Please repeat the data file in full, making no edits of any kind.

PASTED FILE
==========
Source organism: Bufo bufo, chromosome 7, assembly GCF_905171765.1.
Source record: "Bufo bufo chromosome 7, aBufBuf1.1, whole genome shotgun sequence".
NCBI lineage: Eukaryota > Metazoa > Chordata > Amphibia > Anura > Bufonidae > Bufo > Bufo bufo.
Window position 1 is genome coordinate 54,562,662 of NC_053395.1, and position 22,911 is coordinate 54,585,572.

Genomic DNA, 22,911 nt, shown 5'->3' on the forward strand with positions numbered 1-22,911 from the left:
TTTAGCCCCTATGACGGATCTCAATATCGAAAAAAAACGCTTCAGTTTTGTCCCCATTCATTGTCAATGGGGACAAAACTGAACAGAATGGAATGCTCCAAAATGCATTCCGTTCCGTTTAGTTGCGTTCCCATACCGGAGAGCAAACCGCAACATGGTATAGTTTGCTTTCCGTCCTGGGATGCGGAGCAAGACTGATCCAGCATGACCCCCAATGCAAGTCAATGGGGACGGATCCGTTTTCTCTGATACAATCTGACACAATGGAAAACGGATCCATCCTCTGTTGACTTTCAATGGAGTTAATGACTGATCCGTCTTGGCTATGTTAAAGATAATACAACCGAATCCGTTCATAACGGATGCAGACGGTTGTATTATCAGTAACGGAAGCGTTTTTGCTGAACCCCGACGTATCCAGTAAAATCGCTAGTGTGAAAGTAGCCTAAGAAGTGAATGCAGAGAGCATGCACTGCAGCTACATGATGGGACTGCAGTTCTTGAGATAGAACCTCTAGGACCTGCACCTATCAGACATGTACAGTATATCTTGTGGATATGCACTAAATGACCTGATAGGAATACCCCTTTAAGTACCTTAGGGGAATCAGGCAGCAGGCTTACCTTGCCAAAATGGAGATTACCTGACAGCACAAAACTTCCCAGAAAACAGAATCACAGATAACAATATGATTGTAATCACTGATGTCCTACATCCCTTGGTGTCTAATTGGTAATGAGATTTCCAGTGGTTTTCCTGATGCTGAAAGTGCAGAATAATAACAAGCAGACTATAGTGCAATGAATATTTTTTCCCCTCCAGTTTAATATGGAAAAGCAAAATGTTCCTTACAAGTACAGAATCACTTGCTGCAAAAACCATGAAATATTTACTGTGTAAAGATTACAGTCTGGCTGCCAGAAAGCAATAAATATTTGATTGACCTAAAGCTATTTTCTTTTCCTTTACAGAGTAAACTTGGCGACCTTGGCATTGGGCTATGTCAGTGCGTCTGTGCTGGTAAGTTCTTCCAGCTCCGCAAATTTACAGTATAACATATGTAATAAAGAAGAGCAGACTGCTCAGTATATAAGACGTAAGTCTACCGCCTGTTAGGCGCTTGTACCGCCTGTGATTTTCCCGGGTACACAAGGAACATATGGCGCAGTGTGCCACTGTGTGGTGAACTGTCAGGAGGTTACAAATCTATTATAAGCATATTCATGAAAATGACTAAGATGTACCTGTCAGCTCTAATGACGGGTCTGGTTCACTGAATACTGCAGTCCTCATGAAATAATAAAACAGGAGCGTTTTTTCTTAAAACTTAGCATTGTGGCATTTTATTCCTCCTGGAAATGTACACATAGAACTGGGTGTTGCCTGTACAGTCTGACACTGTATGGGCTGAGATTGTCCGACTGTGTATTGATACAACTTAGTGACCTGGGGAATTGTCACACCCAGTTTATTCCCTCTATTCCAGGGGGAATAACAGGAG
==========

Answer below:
Source organism: Bufo bufo, chromosome 7, assembly GCF_905171765.1.
Source record: "Bufo bufo chromosome 7, aBufBuf1.1, whole genome shotgun sequence".
NCBI lineage: Eukaryota > Metazoa > Chordata > Amphibia > Anura > Bufonidae > Bufo > Bufo bufo.
Window position 1 is genome coordinate 54,562,662 of NC_053395.1, and position 22,911 is coordinate 54,585,572.

Genomic DNA, 22,911 nt, shown 5'->3' on the forward strand with positions numbered 1-22,911 from the left:
TTTAGCCCCTATGACGGATCTCAATATCGAAAAAAAACGCTTCAGTTTTGTCCCCATTCATTGTCAATGGGGACAAAACTGAACAGAATGGAATGCTCCAAAATGCATTCCGTTCCGTTTAGTTGCGTTCCCATACCGGAGAGCAAACCGCAACATGGTATAGTTTGCTTTCCGTCCTGGGATGCGGAGCAAGACTGATCCAGCATGACCCCCAATGCAAGTCAATGGGGACGGATCCGTTTTCTCTGATACAATCTGACACAATGGAAAACGGATCCATCCTCTGTTGACTTTCAATGGAGTTAATGACTGATCCGTCTTGGCTATGTTAAAGATAATACAACCGAATCCGTTCATAACGGATGCAGACGGTTGTATTATCAGTAACGGAAGCGTTTTTGCTGAACCCCGACGTATCCAGTAAAATCGCTAGTGTGAAAGTAGCCTAAGAAGTGAATGCAGAGAGCATGCACTGCAGCTACATGATGGGACTGCAGTTCTTGAGATAGAACCTCTAGGACCTGCACCTATCAGACATGTACAGTATATCTTGTGGATATGCACTAAATGACCTGATAGGAATACCCCTTTAAGTACCTTAGGGGAATCAGGCAGCAGGCTTACCTTGCCAAAATGGAGATTACCTGACAGCACAAAACTTCCCAGAAAACAGAATCACAGATAACAATATGATTGTAATCACTGATGTCCTACATCCCTTGGTGTCTAATTGGTAATGAGATTTCCAGTGGTTTTCCTGATGCTGAAAGTGCAGAATAATAACAAGCAGACTATAGTGCAATGAATATTTTTTCCCCTCCAGTTTAATATGGAAAAGCAAAATGTTCCTTACAAGTACAGAATCACTTGCTGCAAAAACCATGAAATATTTACTGTGTAAAGATTACAGTCTGGCTGCCAGAAAGCAATAAATATTTGATTGACCTAAAGCTATTTTCTTTTCCTTTACAGAGTAAACTTGGCGACCTTGGCATTGGGCTATGTCAGTGCGTCTGTGCTGGTAAGTTCTTCCAGCTCCGCAAATTTACAGTATAACATATGTAATAAAGAAGAGCAGACTGCTCAGTATATAAGACGTAAGTCTACCGCCTGTTAGGCGCTTGTACCGCCTGTGATTTTCCCGGGTACACAAGGAACATATGGCGCAGTGTGCCACTGTGTGGTGAACTGTCAGGAGGTTACAAATCTATTATAAGCATATTCATGAAAATGACTAAGATGTACCTGTCAGCTCTAATGACGGGTCTGGTTCACTGAATACTGCAGTCCTCATGAAATAATAAAACAGGAGCGTTTTTTCTTAAAACTTAGCATTGTGGCATTTTATTCCTCCTGGAAATGTACACATAGAACTGGGTGTTGCCTGTACAGTCTGACACTGTATGGGCTGAGATTGTCCGACTGTGTATTGATACAACTTAGTGACCTGGGGAATTGTCACACCCAGTTTATTCCCTCTATTCCAGGGGGAATAACAGGAG